Kevin's Review: Eagle Eye - A Familiar and Disappointing Sight
by Kevin Powers
September 27, 2008
Shia LaBeouf is unquestionably a hot commodity nowadays, and after seeing the previews for Eagle Eye, I had grounds to expect it to be the next blockbuster thriller. My expectation seemed reasonable, since the film reunited LaBeouf and director D.J. Caruso from the respectable Disturbia, and the original idea for Eagle Eye came from Steven Spielberg, no less. But you know what they say about judging a book by its cover. Eagle Eye may look promising on paper, but no degree of ridiculous gadgetry or blinding car crash can keep you from seeing the real truth - the film is an explosive disappointment.
Films that occupy the space of flashy, big-budget actioners are usually pretty vapid affairs. And that's fine. I definitely enjoy the likes of Michael Bay and am perfectly willing to go for a mind-numbing ride. Eagle Eye fails in crafting itself a likable position, since, ironically, the film can't see how truly stupid it really is. The mechanical femme fatale on the other end of the phone can somehow miraculously sever power lines on a whim, but it must rely on Jerry Shaw (LaBeouf) and an unremarkable Rachel (Michelle Monaghan) to accomplish an important mission? If the whole thing sounds contrived, that's because it is. Why would somebody with such omnipotent influence have to blackmail and threaten individuals to do its bidding?
The film also thinks it's clever in masking the truth behind the female caller. It's hard to talk much about it without giving it all away, but as you witness Jerry and Rachel receiving instructions and being monitored wherever they go, you get a distinct feeling that the film is fucking with you by not revealing the truth behind the voice. It's only about half-way through the movie that this part of the story is made clear. Eagle Eye would have been much better off fessing up to this part upfront, instead of trying to be sneaky and clever. It was neither.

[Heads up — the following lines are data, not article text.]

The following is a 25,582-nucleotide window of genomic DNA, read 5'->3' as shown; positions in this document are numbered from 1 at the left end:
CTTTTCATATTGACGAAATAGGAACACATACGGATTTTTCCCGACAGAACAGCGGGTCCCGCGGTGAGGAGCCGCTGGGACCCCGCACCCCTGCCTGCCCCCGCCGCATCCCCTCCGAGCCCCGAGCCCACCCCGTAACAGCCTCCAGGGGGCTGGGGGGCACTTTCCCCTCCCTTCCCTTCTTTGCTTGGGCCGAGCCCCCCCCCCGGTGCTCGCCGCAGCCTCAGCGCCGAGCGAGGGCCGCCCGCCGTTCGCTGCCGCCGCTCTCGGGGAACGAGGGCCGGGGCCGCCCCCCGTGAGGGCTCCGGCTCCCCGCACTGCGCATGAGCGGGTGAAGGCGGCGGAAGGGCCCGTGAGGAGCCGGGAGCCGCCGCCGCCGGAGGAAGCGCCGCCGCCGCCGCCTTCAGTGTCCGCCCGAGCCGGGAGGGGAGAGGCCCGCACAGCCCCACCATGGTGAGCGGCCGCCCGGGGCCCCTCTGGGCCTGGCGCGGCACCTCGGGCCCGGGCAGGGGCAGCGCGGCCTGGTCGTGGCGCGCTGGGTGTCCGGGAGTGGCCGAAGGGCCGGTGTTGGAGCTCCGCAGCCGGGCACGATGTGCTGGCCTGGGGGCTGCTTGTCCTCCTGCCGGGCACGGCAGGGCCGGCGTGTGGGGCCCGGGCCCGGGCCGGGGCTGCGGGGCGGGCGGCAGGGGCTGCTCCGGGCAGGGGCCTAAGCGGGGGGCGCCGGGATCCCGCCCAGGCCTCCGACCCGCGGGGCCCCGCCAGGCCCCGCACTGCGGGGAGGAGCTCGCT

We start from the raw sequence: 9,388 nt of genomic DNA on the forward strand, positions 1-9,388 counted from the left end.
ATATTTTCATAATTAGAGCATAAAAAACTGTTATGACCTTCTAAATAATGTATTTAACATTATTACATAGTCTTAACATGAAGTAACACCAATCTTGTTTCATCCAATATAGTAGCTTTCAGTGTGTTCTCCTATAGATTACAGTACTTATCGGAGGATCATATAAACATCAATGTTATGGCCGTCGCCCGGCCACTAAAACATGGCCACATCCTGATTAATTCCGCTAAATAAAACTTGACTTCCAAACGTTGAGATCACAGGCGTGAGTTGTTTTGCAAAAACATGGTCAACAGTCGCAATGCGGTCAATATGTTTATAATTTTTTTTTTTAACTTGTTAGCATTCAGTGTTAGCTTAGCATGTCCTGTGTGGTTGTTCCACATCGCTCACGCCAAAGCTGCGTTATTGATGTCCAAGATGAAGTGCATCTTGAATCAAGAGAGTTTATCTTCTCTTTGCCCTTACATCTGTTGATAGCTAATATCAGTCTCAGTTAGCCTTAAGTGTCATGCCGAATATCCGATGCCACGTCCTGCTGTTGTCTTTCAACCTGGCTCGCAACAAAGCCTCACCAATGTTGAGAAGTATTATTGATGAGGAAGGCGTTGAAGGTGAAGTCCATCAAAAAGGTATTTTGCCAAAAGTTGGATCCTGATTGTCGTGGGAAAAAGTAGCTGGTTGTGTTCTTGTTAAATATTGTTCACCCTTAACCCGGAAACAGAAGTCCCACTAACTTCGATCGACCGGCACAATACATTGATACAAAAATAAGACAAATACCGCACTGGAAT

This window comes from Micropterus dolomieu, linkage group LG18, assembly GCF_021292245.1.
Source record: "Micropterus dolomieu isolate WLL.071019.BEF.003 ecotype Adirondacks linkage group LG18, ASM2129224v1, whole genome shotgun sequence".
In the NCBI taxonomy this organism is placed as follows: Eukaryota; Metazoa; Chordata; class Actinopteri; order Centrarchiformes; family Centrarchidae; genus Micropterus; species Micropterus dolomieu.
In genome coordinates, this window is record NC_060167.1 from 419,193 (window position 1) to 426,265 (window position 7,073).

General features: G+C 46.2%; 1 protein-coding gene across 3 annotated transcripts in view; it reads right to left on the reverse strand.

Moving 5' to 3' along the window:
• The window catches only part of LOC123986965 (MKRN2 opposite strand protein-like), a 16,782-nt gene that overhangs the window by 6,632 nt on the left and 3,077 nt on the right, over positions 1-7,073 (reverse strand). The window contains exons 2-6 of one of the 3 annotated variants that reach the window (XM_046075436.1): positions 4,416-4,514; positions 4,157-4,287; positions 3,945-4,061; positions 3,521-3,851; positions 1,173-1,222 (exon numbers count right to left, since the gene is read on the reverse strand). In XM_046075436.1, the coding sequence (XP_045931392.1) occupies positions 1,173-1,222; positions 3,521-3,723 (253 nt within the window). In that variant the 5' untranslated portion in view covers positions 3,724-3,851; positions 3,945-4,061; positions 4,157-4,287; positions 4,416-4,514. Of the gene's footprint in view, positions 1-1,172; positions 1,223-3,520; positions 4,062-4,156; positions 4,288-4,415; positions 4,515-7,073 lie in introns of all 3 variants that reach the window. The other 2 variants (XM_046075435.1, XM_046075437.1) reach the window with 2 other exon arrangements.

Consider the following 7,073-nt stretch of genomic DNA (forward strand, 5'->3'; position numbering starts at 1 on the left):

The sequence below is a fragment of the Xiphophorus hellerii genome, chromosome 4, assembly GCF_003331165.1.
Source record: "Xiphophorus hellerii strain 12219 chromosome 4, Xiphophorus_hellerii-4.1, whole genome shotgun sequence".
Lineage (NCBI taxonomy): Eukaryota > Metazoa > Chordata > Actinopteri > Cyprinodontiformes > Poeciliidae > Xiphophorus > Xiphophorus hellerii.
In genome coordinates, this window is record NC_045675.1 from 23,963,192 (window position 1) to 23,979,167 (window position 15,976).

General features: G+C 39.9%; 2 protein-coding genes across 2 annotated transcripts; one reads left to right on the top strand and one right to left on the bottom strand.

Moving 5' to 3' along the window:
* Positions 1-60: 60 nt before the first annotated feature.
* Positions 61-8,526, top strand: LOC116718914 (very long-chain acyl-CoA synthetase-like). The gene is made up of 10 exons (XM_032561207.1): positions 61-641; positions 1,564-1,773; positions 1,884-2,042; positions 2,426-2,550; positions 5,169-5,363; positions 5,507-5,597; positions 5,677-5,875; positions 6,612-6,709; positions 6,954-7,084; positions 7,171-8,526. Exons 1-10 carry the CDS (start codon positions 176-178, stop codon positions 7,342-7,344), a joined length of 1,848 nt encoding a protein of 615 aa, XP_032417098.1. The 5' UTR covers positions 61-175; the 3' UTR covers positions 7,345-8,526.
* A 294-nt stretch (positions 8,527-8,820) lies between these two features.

But even when you can see the story's full landscape, it's a disappointing view. If Spielberg did come up with the original idea, I certainly hope it was more than a decade ago, because the central tenet of Eagle Eye is frustratingly familiar. With LaBeouf headlining a film like this, you would at least hope for an original storyline. The idea has been tweaked and updated a bit, sure, but Eagle Eye is definitely baked from a well-worn recipe.
The silver lining to the film is that it might be a humbling experience for LaBeouf. The guy has arguably grown quite the ego over the last few years. That's obviously unavoidable considering his resume, but I've often thought the guy was a bit of a showboat. Eagle Eye, in fact, kicks off with some ill-suited drama that almost smells of a contractual obligation for LaBeouf - demanding that there must be at least one scene where he tears up and visibly grapples with emotion. I only bring this up because LaBeouf and Eagle Eye, interestingly, are a perfect fit - both try too hard and aren't nearly as clever as they think they are.